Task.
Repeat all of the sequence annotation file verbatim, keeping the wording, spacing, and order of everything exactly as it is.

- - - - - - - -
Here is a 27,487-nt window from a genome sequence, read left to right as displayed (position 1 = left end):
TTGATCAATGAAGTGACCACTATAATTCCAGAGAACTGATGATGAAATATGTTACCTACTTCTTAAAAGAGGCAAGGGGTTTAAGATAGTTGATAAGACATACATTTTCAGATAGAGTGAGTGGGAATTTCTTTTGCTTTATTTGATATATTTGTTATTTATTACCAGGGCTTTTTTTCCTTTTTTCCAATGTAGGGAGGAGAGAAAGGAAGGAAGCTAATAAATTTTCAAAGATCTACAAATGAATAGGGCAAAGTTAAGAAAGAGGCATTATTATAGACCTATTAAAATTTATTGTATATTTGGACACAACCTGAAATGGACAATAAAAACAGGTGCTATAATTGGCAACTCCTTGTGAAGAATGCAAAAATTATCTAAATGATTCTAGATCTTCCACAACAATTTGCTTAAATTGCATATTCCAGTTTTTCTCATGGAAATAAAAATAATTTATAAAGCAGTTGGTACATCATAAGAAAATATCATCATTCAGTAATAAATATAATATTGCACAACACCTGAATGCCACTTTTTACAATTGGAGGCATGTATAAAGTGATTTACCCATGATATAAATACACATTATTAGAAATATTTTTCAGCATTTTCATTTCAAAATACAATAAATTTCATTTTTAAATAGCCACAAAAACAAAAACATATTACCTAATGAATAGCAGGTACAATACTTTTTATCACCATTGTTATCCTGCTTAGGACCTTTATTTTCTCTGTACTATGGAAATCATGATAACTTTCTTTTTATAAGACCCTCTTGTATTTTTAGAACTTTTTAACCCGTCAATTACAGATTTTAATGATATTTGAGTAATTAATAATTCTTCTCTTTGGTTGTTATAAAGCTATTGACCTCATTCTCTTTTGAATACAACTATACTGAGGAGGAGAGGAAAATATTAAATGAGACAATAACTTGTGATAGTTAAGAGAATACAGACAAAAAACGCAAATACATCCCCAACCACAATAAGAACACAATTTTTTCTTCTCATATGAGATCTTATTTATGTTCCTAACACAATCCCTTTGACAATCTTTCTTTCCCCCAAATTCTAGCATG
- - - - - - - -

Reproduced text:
Here is a 27,487-nt window from a genome sequence, read left to right as displayed (position 1 = left end):
TTGATCAATGAAGTGACCACTATAATTCCAGAGAACTGATGATGAAATATGTTACCTACTTCTTAAAAGAGGCAAGGGGTTTAAGATAGTTGATAAGACATACATTTTCAGATAGAGTGAGTGGGAATTTCTTTTGCTTTATTTGATATATTTGTTATTTATTACCAGGGCTTTTTTTCCTTTTTTCCAATGTAGGGAGGAGAGAAAGGAAGGAAGCTAATAAATTTTCAAAGATCTACAAATGAATAGGGCAAAGTTAAGAAAGAGGCATTATTATAGACCTATTAAAATTTATTGTATATTTGGACACAACCTGAAATGGACAATAAAAACAGGTGCTATAATTGGCAACTCCTTGTGAAGAATGCAAAAATTATCTAAATGATTCTAGATCTTCCACAACAATTTGCTTAAATTGCATATTCCAGTTTTTCTCATGGAAATAAAAATAATTTATAAAGCAGTTGGTACATCATAAGAAAATATCATCATTCAGTAATAAATATAATATTGCACAACACCTGAATGCCACTTTTTACAATTGGAGGCATGTATAAAGTGATTTACCCATGATATAAATACACATTATTAGAAATATTTTTCAGCATTTTCATTTCAAAATACAATAAATTTCATTTTTAAATAGCCACAAAAACAAAAACATATTACCTAATGAATAGCAGGTACAATACTTTTTATCACCATTGTTATCCTGCTTAGGACCTTTATTTTCTCTGTACTATGGAAATCATGATAACTTTCTTTTTATAAGACCCTCTTGTATTTTTAGAACTTTTTAACCCGTCAATTACAGATTTTAATGATATTTGAGTAATTAATAATTCTTCTCTTTGGTTGTTATAAAGCTATTGACCTCATTCTCTTTTGAATACAACTATACTGAGGAGGAGAGGAAAATATTAAATGAGACAATAACTTGTGATAGTTAAGAGAATACAGACAAAAAACGCAAATACATCCCCAACCACAATAAGAACACAATTTTTTCTTCTCATATGAGATCTTATTTATGTTCCTAACACAATCCCTTTGACAATCTTTCTTTCCCCCAAATTCTAGCATG